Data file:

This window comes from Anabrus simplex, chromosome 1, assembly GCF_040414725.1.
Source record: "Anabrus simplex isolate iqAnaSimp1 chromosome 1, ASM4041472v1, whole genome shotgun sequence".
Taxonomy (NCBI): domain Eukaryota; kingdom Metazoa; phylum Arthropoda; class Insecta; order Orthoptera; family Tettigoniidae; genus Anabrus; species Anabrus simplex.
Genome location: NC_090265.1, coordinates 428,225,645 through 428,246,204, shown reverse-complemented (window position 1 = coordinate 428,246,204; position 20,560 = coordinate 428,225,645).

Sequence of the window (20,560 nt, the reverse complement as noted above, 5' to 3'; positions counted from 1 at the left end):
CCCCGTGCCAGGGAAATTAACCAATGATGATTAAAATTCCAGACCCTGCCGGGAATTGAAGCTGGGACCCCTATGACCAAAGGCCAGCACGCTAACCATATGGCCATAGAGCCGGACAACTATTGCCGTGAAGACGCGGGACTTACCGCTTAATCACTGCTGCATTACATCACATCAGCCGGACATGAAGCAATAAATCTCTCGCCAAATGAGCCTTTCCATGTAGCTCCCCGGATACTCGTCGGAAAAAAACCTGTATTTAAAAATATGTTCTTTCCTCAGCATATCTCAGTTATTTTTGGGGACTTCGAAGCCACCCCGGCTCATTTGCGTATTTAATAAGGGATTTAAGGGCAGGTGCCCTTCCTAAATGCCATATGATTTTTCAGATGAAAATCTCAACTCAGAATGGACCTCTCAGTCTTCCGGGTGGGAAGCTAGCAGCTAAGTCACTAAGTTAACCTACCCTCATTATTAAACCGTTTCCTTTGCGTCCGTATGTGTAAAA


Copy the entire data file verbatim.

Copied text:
This window comes from Anabrus simplex, chromosome 1, assembly GCF_040414725.1.
Source record: "Anabrus simplex isolate iqAnaSimp1 chromosome 1, ASM4041472v1, whole genome shotgun sequence".
Taxonomy (NCBI): domain Eukaryota; kingdom Metazoa; phylum Arthropoda; class Insecta; order Orthoptera; family Tettigoniidae; genus Anabrus; species Anabrus simplex.
Genome location: NC_090265.1, coordinates 428,225,645 through 428,246,204, shown reverse-complemented (window position 1 = coordinate 428,246,204; position 20,560 = coordinate 428,225,645).

Sequence of the window (20,560 nt, the reverse complement as noted above, 5' to 3'; positions counted from 1 at the left end):
CCCCGTGCCAGGGAAATTAACCAATGATGATTAAAATTCCAGACCCTGCCGGGAATTGAAGCTGGGACCCCTATGACCAAAGGCCAGCACGCTAACCATATGGCCATAGAGCCGGACAACTATTGCCGTGAAGACGCGGGACTTACCGCTTAATCACTGCTGCATTACATCACATCAGCCGGACATGAAGCAATAAATCTCTCGCCAAATGAGCCTTTCCATGTAGCTCCCCGGATACTCGTCGGAAAAAAACCTGTATTTAAAAATATGTTCTTTCCTCAGCATATCTCAGTTATTTTTGGGGACTTCGAAGCCACCCCGGCTCATTTGCGTATTTAATAAGGGATTTAAGGGCAGGTGCCCTTCCTAAATGCCATATGATTTTTCAGATGAAAATCTCAACTCAGAATGGACCTCTCAGTCTTCCGGGTGGGAAGCTAGCAGCTAAGTCACTAAGTTAACCTACCCTCATTATTAAACCGTTTCCTTTGCGTCCGTATGTGTAAAA